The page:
Monday, December 21, 2015

Setting up Amazon EC2 Tools for Docker in OS X - Short Version

From Amazon Docs: Amazon EC2 Container Registry (ECR) is a fully-managed Docker container registry that makes it easy for developers to store, manage, and deploy Docker container images.

The EC2 Tools therefore allow you to interact with the EC2 API though your terminal through a special set of bash commands for EC2.  I'm then going to be deploying a new personal site to Amazon via Docker Container to my virtual AWS Ubuntu server via the Amazon EC2 Container Registry.

This is a very quick and dirty shortened version of their docs.  A lot of this is straight from AWS docs but I've cut out all the clutter and more importantly also added a little more about the IAM user creation where I include some screen shots because if you don't give the user permissions, you won't be able to authenticate when EC2 tries to make calls on behalf of your user's AWS Key & Secret.

Download the EC2 Tools
Run this in terminal:
curl -O

Extract the Tools
I extracted them here but you don't have to to it here necessarily:
sudo unzip -d /usr/local/ec2

Install Java
First verify if you have Java Installed or not:
which java
If it's present you'll see:
If not then install Java.

Set Environment Variables

This will allow EC2 to find your java install location

First, manually set it
We will manually set it by running it explicitly in terminal.  But..after this it'll be in your bash profile so you no longer have to worry about manually setting it anymore:
export JAVA_HOME=$(/usr/libexec/java_home)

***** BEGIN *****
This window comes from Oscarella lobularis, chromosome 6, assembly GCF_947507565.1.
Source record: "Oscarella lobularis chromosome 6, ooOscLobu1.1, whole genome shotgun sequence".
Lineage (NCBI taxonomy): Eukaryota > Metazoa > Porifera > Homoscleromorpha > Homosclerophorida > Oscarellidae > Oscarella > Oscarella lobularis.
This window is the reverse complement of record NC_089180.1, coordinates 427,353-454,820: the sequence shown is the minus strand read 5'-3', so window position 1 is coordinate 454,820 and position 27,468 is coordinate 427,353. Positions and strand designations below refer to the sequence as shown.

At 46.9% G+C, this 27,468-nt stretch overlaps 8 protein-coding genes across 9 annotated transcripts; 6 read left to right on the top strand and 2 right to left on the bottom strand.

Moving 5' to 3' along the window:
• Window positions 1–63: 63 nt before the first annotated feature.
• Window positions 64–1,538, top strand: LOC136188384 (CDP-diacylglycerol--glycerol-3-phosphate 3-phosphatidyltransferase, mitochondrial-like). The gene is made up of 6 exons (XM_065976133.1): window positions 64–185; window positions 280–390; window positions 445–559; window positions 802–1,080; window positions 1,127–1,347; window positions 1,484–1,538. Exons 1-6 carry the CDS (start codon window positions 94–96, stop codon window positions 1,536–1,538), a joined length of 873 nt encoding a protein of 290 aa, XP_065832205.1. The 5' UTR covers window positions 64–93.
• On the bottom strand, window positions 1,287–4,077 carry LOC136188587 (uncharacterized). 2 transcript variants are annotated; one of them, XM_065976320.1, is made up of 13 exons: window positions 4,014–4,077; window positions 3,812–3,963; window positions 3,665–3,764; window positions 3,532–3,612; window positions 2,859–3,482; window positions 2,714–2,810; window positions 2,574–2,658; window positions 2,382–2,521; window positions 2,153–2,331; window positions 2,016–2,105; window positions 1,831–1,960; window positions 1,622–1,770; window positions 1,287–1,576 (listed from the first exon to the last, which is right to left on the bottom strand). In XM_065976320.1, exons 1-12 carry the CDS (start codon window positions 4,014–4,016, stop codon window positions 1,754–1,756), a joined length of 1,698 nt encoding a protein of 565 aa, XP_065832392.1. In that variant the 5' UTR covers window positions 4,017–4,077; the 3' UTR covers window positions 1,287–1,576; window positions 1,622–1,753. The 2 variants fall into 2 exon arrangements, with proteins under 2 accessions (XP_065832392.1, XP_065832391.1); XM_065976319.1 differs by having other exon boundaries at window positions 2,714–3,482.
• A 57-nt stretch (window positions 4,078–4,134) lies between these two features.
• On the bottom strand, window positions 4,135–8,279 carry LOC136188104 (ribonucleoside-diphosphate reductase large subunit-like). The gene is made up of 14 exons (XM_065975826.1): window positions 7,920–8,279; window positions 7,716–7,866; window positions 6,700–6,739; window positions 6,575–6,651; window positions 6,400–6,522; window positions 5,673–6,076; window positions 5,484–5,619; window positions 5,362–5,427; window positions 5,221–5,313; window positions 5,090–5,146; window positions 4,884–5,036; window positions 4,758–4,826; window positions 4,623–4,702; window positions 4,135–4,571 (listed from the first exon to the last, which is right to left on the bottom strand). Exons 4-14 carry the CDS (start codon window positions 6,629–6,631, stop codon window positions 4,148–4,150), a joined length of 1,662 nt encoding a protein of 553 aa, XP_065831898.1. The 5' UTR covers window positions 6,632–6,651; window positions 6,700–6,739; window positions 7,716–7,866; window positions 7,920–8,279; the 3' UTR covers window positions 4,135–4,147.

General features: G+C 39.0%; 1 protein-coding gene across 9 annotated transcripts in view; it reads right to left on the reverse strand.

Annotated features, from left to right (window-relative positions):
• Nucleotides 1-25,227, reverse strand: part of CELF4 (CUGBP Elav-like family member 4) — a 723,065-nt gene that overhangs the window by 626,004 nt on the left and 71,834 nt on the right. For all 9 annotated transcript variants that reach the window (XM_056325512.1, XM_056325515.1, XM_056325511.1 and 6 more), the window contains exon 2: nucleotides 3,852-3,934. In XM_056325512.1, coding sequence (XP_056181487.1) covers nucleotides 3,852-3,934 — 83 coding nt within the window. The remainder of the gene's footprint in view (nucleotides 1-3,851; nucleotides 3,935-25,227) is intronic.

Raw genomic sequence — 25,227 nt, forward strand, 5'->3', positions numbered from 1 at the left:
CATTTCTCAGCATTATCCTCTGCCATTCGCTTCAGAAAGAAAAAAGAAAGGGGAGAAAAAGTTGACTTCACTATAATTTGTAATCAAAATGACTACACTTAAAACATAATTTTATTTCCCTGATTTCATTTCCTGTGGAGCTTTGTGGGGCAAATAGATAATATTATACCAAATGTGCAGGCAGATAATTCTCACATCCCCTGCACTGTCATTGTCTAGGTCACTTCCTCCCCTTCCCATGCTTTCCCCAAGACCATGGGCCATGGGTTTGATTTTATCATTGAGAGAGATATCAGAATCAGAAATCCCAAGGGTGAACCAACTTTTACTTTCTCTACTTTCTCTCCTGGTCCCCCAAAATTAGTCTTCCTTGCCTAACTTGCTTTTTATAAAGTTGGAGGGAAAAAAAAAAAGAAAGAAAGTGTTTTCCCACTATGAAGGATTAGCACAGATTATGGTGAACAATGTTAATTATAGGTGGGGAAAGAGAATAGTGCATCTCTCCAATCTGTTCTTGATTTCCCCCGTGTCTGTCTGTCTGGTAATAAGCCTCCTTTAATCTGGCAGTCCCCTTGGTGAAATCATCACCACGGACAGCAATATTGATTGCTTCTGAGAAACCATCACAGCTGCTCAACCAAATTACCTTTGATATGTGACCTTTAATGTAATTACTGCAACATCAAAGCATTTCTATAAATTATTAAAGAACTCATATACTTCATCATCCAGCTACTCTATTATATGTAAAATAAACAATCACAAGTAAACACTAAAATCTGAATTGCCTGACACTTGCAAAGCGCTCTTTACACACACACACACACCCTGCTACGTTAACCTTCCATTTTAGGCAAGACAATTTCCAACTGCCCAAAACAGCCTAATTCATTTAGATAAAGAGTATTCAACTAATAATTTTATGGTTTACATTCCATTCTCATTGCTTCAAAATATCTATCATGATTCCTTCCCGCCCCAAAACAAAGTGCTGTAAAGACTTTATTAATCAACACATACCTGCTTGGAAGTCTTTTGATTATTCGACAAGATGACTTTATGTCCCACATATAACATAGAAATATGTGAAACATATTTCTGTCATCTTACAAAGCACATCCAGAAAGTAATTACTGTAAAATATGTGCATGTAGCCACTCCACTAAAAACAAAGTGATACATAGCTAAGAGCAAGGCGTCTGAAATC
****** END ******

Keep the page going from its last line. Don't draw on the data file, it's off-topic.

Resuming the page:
(when this environment variable is accessed, the /usr/libexec/java_home will return the filepath to the java install on the fly.  If you want, try it out yourself, jsut run /usr/libexec/java_home in terminal)

Set the environment variable in your bash_profile
Set it in your .bash_profile so that it sets it on startup every time.  
Open your bash profile in /users/[yourusername]/.bash_profile
Now paste that export JAVA_HOME line above in your bash_profile

Test the Environment Variable
Now close your terminal then re-open it and run this to verify that the environment variable is working:
$JAVA_HOME/bin/java -version
it should return its version info, example:
java version "1.7.0_55"
OpenJDK Runtime Environment (IcedTea6 2.4.7) (7u55-2.4.7-1ubuntu0.12.04.2)
OpenJDK 64-Bit Server VM (build 24.51-b03, mixed mode)

This variable specifies where the installation of the CLI tools lie.

Manually Set it
To set it, put in the path to the folder where you extracted the tools tool earlier:
export EC2_HOME=/usr/local/ec2/ec2-api-tools- 
(if you extracted it somewhere else, change the path above.  Replace the with your version of the CLI tools)

Set the environment variable in your bash_profile
also, copy that line to your .bash_profile

Replace your $PATH variable in your .bash_profile with this line:
export PATH=$PATH:$EC2_HOME/bin

We need to tell AWS how we're going to authenticate calls when we use EC2 tools.

Create a new IAM User
First, create a new IAM user account if you don't have one where you know the key and secret for it.

Click on your profile and select Security Credentials. 

Copy the Key and Secret and also download the file that contains that for future reference

Be sure that the user also has a policy set 
(note: you can also setup groups) 

Your users must have appropriate permissions in order to auth API wrapper calls you make from OS X terminal to the Amazon EC2 API or AWS API, ect.  

Click on users, and then click attach policy and then select the Administrator policy for your user:

Explicitly Set them
Now go back to your terminal to set the AWS_ACCESS_KEY and AWS_ACCESS_SECRET environment variables by running this in terminal:

use the access key and secret key from the user you created above below
export AWS_ACCESS_KEY=your-aws-access-key-id
export AWS_SECRET_KEY=your-aws-secret-key

Set the environment variables in your bash_profile
copy and paste those 2 lines into your bash_profile.

Verify the CLI Tools Work

verify it works by running a command, so run this:
you should then see this:

Here's what your .bash_profile should look like
example (I've x'd out my real key values for the sake of this blog post):

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